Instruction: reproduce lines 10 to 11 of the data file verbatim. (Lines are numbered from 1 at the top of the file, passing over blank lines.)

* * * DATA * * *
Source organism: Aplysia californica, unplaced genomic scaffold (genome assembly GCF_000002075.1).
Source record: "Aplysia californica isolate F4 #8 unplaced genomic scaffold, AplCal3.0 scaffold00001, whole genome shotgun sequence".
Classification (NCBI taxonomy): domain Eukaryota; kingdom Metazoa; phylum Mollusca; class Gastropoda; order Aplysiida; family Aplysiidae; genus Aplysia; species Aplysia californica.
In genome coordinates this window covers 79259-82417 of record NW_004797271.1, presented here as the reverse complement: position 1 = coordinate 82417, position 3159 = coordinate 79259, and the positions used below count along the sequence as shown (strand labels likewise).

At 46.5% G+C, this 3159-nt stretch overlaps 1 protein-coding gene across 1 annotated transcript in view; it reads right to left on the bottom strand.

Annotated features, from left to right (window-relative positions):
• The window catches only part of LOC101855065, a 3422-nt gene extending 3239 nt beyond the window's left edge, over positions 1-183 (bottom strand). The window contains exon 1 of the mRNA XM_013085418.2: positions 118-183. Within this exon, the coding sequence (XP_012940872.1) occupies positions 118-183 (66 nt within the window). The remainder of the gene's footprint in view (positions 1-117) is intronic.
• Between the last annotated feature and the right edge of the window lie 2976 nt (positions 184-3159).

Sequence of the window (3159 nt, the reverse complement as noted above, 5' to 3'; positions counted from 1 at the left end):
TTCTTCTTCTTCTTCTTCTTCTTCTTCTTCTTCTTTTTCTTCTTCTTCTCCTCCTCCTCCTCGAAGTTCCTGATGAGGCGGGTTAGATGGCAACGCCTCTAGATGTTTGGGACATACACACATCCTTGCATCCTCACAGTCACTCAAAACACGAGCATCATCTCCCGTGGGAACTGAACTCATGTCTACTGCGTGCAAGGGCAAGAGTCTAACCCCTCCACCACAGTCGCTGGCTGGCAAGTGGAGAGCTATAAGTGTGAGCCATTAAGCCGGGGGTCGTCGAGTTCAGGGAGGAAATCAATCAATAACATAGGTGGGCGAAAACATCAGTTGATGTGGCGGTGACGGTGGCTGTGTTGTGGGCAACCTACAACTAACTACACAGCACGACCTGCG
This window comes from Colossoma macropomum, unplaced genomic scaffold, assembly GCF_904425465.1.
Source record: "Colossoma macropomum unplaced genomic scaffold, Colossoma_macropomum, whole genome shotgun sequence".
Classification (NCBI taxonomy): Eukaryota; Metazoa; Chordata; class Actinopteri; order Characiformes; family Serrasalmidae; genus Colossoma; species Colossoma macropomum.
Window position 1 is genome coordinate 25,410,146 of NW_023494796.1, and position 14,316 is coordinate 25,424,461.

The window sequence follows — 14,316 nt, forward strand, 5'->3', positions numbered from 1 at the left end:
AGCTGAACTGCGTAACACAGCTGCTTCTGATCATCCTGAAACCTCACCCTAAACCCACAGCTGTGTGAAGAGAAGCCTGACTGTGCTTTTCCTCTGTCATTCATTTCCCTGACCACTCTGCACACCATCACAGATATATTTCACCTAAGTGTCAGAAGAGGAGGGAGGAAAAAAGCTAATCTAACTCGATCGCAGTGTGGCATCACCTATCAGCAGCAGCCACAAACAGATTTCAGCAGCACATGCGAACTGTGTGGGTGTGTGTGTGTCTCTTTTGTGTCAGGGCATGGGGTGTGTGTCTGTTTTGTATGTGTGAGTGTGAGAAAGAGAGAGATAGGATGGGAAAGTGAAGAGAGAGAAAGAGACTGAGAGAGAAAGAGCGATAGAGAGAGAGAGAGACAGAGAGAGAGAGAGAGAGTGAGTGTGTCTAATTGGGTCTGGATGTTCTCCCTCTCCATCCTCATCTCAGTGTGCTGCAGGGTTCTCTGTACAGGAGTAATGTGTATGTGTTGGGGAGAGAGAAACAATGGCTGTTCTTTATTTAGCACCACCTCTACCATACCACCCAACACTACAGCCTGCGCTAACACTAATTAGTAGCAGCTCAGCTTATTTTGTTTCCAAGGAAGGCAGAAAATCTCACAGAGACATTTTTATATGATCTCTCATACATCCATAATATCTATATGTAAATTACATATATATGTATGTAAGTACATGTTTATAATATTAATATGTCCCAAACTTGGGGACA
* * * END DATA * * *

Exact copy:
TTCTTCTTCTTCTTCTTCTTCTTCTTCTTCTTCTTTTTCTTCTTCTTCTCCTCCTCCTCCTCGAAGTTCCTGATGAGGCGGGTTAGATGGCAACGCCTCTAGATGTTTGGGACATACACACATCCTTGCATCCTCACAGTCACTCAAAACACGAGCATCATCTCCCGTGGGAACTGAACTCATGTCTACTGCGTGCAAGGGCAAGAGTCTAACCCCTCCACCACAGTCGCTGGCTGGCAAGTGGAGAGCTATAAGTGTGAGCCATTAAGCCGGGGGTCGTCGAGTTCAGGGAGGAAATCAATCAATAACATAGGTGGGCGAAAACATCAGTTGATGTGGCGGTGACGGTGGCTGTGTTGTGGGCAACCTACAACTAACTACACAGCACGACCTGCG
This window comes from Colossoma macropomum, unplaced genomic scaffold, assembly GCF_904425465.1.